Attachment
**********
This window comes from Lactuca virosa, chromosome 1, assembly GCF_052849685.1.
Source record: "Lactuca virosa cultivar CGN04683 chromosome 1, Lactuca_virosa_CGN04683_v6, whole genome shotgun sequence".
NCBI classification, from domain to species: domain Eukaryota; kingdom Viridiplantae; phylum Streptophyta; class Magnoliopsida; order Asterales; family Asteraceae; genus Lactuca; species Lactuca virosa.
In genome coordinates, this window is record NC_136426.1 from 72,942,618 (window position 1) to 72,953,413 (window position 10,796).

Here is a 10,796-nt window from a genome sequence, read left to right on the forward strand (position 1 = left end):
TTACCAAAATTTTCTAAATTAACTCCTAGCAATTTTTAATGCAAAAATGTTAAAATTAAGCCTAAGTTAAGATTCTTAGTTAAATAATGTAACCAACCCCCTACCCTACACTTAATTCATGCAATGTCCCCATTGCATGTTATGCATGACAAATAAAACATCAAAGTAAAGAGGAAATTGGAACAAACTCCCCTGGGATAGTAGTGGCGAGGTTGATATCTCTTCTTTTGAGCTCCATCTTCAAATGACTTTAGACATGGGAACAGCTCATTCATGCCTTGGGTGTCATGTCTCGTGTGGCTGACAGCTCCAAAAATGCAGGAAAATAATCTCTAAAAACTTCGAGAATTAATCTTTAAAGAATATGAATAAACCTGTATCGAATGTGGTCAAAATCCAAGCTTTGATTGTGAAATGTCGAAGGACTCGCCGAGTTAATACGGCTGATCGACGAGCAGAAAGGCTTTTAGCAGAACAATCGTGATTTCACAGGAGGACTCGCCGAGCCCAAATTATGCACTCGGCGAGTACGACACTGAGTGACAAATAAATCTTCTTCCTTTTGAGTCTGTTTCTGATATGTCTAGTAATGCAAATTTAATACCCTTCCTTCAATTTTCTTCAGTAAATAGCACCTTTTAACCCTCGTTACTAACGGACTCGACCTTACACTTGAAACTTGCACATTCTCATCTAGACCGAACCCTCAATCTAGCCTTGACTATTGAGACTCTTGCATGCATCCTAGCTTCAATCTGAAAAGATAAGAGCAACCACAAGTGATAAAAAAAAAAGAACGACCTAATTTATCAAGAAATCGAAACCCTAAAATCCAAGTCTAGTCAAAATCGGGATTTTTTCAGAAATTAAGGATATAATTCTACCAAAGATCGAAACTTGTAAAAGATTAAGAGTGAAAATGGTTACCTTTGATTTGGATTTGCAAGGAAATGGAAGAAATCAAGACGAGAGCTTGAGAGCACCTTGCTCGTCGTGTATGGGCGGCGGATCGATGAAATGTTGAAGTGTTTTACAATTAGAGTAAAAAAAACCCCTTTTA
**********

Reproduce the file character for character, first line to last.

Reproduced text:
This window comes from Lactuca virosa, chromosome 1, assembly GCF_052849685.1.
Source record: "Lactuca virosa cultivar CGN04683 chromosome 1, Lactuca_virosa_CGN04683_v6, whole genome shotgun sequence".
NCBI classification, from domain to species: domain Eukaryota; kingdom Viridiplantae; phylum Streptophyta; class Magnoliopsida; order Asterales; family Asteraceae; genus Lactuca; species Lactuca virosa.
In genome coordinates, this window is record NC_136426.1 from 72,942,618 (window position 1) to 72,953,413 (window position 10,796).

Here is a 10,796-nt window from a genome sequence, read left to right on the forward strand (position 1 = left end):
TTACCAAAATTTTCTAAATTAACTCCTAGCAATTTTTAATGCAAAAATGTTAAAATTAAGCCTAAGTTAAGATTCTTAGTTAAATAATGTAACCAACCCCCTACCCTACACTTAATTCATGCAATGTCCCCATTGCATGTTATGCATGACAAATAAAACATCAAAGTAAAGAGGAAATTGGAACAAACTCCCCTGGGATAGTAGTGGCGAGGTTGATATCTCTTCTTTTGAGCTCCATCTTCAAATGACTTTAGACATGGGAACAGCTCATTCATGCCTTGGGTGTCATGTCTCGTGTGGCTGACAGCTCCAAAAATGCAGGAAAATAATCTCTAAAAACTTCGAGAATTAATCTTTAAAGAATATGAATAAACCTGTATCGAATGTGGTCAAAATCCAAGCTTTGATTGTGAAATGTCGAAGGACTCGCCGAGTTAATACGGCTGATCGACGAGCAGAAAGGCTTTTAGCAGAACAATCGTGATTTCACAGGAGGACTCGCCGAGCCCAAATTATGCACTCGGCGAGTACGACACTGAGTGACAAATAAATCTTCTTCCTTTTGAGTCTGTTTCTGATATGTCTAGTAATGCAAATTTAATACCCTTCCTTCAATTTTCTTCAGTAAATAGCACCTTTTAACCCTCGTTACTAACGGACTCGACCTTACACTTGAAACTTGCACATTCTCATCTAGACCGAACCCTCAATCTAGCCTTGACTATTGAGACTCTTGCATGCATCCTAGCTTCAATCTGAAAAGATAAGAGCAACCACAAGTGATAAAAAAAAAAGAACGACCTAATTTATCAAGAAATCGAAACCCTAAAATCCAAGTCTAGTCAAAATCGGGATTTTTTCAGAAATTAAGGATATAATTCTACCAAAGATCGAAACTTGTAAAAGATTAAGAGTGAAAATGGTTACCTTTGATTTGGATTTGCAAGGAAATGGAAGAAATCAAGACGAGAGCTTGAGAGCACCTTGCTCGTCGTGTATGGGCGGCGGATCGATGAAATGTTGAAGTGTTTTACAATTAGAGTAAAAAAAACCCCTTTTA